If you’ve ever filled out an online survey, you’ve probably run into a situation where you couldn’t finish it.
You may have seen a dreadful message that looks something like this at the start, middle, or even end of a survey:
This survey is now closed.
Why can’t you always complete online surveys, and why do they sometimes “close” when you’re in the middle of them? What exactly is the cause of this all-too-common issue? Let’s have a look:
Online surveys are no exception. Virtually nothing works properly 100 percent of the time on the internet.
There are times when a survey panel has technical problems with their website, survey software, or a specific survey.
If you’re completing a survey and these technical mistakes occur, there’s not much you can do except try to retake the survey or contact the survey provider to explain your troubles and request at least partial compensation.
The survey is closed
This is also an unfortunate case in which enough replies were collected while you were doing the online survey, and the researcher either manually “closed” the survey or the survey software automatically closed it off.
When you start completing a survey, there is usually no warning or sign that it is nearly complete (although a few select sites do share this information with their survey takers), thus it might be impossible to tell whether the survey you just clicked on is 98 percent full or 5% full.
If this happens to you, you can chalk it up to bad luck. Sorry!
Your demographic bucket is now full
Similar to the example above, if enough people in the same demographic bucket as the researchers were looking for submitted enough responses, you may be abruptly removed from a survey.
For example, if a study requires a 50-50 split of males and females and you are disqualified as a female, the survey may still be available to men.
You’ve been disqualified from survey
Disqualifications are annoying, especially when surveys are poorly made and ask about qualifications at the end instead of the beginning, which is a big no-no in market research and wastes everyone’s time.
Even a well-designed survey will ask a few qualifying questions, and you will be unable to complete it if you do not fit the study’s criteria.
GOOD NEWS: If you are disqualified from completing surveys, these survey sites will pay you.
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Tip! Complete ‘profiler surveys‘ available in your survey panel account to reduce the number of times you are disqualified from surveys.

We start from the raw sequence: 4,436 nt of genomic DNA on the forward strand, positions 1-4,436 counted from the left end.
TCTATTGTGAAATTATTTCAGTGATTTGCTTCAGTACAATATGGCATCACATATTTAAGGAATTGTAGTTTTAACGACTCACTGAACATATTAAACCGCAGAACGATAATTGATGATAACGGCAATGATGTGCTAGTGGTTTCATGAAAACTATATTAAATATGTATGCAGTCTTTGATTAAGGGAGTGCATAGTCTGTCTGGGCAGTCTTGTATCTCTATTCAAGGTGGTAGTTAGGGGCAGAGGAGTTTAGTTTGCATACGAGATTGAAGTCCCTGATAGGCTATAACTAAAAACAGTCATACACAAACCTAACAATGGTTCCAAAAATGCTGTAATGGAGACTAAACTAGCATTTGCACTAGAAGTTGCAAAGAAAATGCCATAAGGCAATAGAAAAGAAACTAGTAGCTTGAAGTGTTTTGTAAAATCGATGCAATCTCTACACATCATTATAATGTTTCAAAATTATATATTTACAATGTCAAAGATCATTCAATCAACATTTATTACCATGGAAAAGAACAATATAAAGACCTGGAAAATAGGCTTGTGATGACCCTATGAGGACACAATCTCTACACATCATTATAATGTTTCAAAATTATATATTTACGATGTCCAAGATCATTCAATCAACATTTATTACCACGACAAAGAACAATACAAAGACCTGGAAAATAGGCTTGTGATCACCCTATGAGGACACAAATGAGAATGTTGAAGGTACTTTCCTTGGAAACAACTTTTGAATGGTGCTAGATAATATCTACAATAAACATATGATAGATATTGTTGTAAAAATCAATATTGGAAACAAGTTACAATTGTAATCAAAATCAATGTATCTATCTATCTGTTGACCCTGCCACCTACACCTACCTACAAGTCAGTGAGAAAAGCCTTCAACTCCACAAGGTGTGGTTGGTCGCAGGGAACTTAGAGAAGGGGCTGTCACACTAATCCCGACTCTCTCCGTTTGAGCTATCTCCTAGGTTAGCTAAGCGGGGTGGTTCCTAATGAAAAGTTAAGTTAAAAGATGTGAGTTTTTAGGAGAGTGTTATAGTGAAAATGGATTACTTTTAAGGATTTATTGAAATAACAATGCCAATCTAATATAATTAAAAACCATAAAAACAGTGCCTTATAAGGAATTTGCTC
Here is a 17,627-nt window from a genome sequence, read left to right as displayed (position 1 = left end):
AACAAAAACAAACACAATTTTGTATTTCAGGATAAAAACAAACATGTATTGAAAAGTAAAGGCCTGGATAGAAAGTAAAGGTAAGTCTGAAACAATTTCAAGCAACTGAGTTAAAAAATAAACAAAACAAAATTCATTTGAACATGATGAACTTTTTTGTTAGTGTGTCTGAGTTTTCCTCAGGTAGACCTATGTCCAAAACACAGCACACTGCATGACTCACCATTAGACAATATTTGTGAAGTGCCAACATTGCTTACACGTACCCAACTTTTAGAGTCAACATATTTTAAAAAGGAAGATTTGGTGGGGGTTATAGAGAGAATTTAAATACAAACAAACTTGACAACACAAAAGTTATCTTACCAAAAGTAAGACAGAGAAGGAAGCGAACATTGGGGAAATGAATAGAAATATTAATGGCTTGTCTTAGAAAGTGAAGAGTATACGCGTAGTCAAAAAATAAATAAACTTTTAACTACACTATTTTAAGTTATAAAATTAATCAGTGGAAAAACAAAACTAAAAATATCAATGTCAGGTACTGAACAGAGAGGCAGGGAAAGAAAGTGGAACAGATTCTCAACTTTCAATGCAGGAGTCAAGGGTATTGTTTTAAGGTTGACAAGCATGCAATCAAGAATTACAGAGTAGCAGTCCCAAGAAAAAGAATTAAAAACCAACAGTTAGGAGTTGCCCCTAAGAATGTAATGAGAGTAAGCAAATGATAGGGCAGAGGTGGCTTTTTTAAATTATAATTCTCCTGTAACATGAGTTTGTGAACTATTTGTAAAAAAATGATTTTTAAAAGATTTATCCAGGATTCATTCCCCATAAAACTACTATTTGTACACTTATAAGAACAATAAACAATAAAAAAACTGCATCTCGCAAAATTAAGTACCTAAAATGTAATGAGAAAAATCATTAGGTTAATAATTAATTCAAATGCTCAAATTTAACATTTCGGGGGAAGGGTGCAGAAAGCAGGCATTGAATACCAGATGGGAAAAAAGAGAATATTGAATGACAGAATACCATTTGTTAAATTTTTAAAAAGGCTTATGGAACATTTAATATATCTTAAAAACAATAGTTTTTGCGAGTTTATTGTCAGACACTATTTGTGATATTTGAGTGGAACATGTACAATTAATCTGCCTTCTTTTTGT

You triggered a block
Even though most respondents (people who fill out surveys) are honest and real people, some are dishonest and others are robots.
Because these dishonest people and bots make it hard for researchers to get the information they want from online surveys, they try to keep them from taking part in studies.
If you’re filling out surveys with form-filling software, using a VPN or other type of proxy, or racing through them with low-quality responses, you can be blocked from taking them.
If you aren’t using any suspicious software and are giving sensible answers in your surveys and your account is blocked, contact the survey panel as soon as possible to resolve the issue.
What to do when you can’t complete a survey?
Sometimes the message you receive while attempting to take a survey but being unable to do so will explain why you were unable to do so. Let’s have a look at some common survey errors:
Sorry, this survey is now closed: What this could mean: As stated above, either the survey has a sufficient number of responses overall or your demographic has a sufficient number of responses.
Sorry, you do not qualify for this survey: This could indicate that either you didn’t meet the qualification criteria or you were blocked.
Sorry, this survey is no longer available: What this could mean: It could be a technical error, the survey could be closed, you could have been disqualified, or you could even have been blocked.
You might be able to figure out what happened when you were kicked out based on the text of the message.
Taking a deeper look
There’s not much you can do once a survey has closed or received enough responses.
If you can tell when a survey first became accessible (for example, by checking your email), be skeptical of surveys that have been open for more than a few days for future survey completions. It could indicate that the survey is tough to qualify for or that it may close at any time.
Survey disqualifications and how to deal with them
If you are kicked out of a survey, check to see if the profile surveys in your survey panel account have been filled out.
If not, complete them to see if your survey credentials improve, or sign up for survey sites that pay you if you are disqualified, so you can at least get paid for your time.
Perhaps the browser has some issues
If you’re using any ad-blocking or form-filling software, make sure you turn it off while taking surveys.
Although form-filling software is useful when signing up for a survey panel, it might present issues when it comes to conducting actual surveys.
Be aware if you’re acting desperate.
If you’re desperately trying to qualify for multiple surveys (saying “yes” to everything like being in the market for a new car, wanting to buy a new house, and wanting to travel the world for a year), or if you’re trying to get through a tedious survey and becoming inattentive, you may be flagged as exhibiting “desperation behavior” by a survey panel’s system.
It’s something to keep in mind as a survey taker. Take a break or come back to it the next day if you’re getting upset with surveys.
Even though most online surveys are easy to finish or quickly kick you out if you can’t, you may still find yourself unable to finish one for no clear reason.
Hopefully, the points above shed some light on why you could be having these problems, why they occur, and what you can do about it.
Good luck making money online! 🙂